What have we learned from the slow adoption of the hydrogen car?December 17, 2022
There is quite a bit of strategy to understand from why electric vehicles took off when H2 stagnated.
The hydrogen car has been seen as a promising zero emission technology for decades – the concept itself isn’t anything new – but even with time and attention, it hasn’t achieved the adoption and growth seen in the battery electric vehicle market.
Both types of vehicle were initially viewed as an alternative to fossil fuel powered cars in the early 2000s.
When the hydrogen car first emerged in the early 2000s, they were broadly considered to be a top option along the road to environmentally friendly driving. It was seen as a type of vehicle and fuel that would be available worldwide and produced only water vapor as an emission.
Fuel cell technology also ensured that drivers would be able to enjoy an experience comparable to what they’re used to with internal combustion engine vehicles running on gasoline and diesel. At the same time, oil companies had the opportunity to shift directions to produce H2, so they would be able to keep up their dominance at fuel pumps serving passenger vehicles, transportation vehicles on land, sea and in the air, and even powering industrial machinery.
However, when the transition to zero-emission vehicles began, it wasn’t H2 that took the top spot. Not by a long shot. It was battery electric vehicles. There are many reasons to explain this. Moreover, it is not entirely unlikely that electric vehicles could soon reach their peak and the hydrogen car could take the lead, should the right lessons be learned about what is needed for their widespread adoption.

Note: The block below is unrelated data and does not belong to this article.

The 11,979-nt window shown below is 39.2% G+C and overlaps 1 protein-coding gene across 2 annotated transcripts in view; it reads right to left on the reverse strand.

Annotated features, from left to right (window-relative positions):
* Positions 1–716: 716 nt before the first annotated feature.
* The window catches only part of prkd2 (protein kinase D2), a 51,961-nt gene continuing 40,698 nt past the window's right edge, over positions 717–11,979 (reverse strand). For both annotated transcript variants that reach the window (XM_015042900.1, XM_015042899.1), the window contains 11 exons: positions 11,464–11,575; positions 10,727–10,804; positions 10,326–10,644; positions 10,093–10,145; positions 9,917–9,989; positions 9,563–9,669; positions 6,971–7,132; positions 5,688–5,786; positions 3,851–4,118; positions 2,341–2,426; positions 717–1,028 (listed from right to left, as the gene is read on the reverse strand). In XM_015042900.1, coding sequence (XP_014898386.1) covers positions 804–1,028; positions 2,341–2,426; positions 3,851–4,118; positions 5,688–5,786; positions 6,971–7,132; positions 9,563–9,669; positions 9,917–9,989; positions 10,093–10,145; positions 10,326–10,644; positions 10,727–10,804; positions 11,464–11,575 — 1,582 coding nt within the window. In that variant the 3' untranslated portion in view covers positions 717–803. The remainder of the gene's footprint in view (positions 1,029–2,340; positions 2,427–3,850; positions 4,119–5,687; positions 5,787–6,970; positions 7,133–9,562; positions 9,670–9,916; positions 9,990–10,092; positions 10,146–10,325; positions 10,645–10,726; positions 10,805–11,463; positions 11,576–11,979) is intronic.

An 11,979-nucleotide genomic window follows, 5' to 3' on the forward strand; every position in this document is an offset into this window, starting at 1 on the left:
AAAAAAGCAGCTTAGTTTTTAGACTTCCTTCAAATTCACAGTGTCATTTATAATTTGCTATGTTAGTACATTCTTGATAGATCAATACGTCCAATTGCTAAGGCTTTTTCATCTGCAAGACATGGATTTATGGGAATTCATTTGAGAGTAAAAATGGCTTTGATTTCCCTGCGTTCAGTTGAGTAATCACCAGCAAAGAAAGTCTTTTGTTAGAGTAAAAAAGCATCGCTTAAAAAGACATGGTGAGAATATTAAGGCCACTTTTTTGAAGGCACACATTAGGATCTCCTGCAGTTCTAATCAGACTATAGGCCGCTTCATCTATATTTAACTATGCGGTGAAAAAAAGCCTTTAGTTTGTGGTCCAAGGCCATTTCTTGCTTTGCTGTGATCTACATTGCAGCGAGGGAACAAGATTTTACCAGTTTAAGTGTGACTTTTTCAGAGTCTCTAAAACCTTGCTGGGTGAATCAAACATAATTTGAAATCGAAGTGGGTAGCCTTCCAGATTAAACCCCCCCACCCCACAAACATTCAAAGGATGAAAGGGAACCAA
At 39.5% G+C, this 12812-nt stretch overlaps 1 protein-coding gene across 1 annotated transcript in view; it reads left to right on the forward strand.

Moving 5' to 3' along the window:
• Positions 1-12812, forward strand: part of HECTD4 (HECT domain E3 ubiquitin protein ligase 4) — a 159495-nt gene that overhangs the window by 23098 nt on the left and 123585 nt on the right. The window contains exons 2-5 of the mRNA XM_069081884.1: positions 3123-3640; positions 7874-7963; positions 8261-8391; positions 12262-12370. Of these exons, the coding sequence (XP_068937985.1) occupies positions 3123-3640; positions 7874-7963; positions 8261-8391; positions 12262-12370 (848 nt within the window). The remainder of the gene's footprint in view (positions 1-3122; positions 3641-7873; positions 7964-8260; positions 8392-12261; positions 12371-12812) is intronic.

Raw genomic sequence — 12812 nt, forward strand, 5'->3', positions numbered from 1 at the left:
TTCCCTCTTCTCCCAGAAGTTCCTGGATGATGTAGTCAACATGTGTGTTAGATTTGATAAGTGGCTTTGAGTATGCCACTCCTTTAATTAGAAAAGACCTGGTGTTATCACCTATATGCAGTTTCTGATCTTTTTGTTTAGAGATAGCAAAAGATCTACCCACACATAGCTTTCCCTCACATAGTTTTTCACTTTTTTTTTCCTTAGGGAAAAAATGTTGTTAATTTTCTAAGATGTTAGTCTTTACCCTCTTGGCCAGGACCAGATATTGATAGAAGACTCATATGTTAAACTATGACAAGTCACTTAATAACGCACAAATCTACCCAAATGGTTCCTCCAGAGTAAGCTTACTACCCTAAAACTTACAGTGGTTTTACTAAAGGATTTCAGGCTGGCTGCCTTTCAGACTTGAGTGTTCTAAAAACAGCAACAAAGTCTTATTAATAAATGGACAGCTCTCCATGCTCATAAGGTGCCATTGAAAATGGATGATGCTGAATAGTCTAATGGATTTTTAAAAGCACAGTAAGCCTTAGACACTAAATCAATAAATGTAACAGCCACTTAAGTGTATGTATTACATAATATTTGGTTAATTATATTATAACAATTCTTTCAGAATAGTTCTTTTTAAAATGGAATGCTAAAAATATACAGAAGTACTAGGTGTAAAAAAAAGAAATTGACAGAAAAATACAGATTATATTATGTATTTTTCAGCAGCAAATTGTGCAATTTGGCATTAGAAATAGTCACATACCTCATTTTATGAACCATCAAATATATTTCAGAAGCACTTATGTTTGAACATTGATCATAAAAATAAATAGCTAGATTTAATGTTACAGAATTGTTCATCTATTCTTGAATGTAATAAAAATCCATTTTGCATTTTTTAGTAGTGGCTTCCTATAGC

The hydrogen car depends on a substantial supply chain and fueling network to become viable.
Among the top lessons learned in the development of zero-emission vehicles is that if they are to be adopted, their fuel – be it H2 or electricity – must be affordable, and it must be available. Even before charging stations started becoming commonplace throughout urban areas and along major highways and freeways, electricity was already available at a driver’s home, meaning that they could recharge their vehicles when not in use. The same could not be said for H2.
Without an H2 supply at home, a hydrogen car driver is fully reliant on fueling stations. Without a network in place, it is impractical to own such a vehicle, even with their considerable range.
Governments and businesses are now investing in the introduction of complex H2 technologies and infrastructures.
California is on track to fully implement its ambitious hydrogen fueling station network. With over 176 stations expected by 2026, the state stands a good chance of meeting Assembly Bill 8’s goal of at least 100 stations before 2023 (currently there are 53 open, 9 unavailable, 9 in construction, 23 in permitting, 5 on hold and 7 proposed) and Governor Brown’s executive order B-48-18 target for 200 locations in total. Moreover, CARB analysis suggests that this ever growing infrastructure could be financially self-sufficient as early as 2030—ushering in renewable energy transport solutions throughout California! Should they be adequately implemented, it will be interesting to see how zero-emission vehicle trends continue.
FAQs about How Hydrogen Cars Work and How to Refuel Them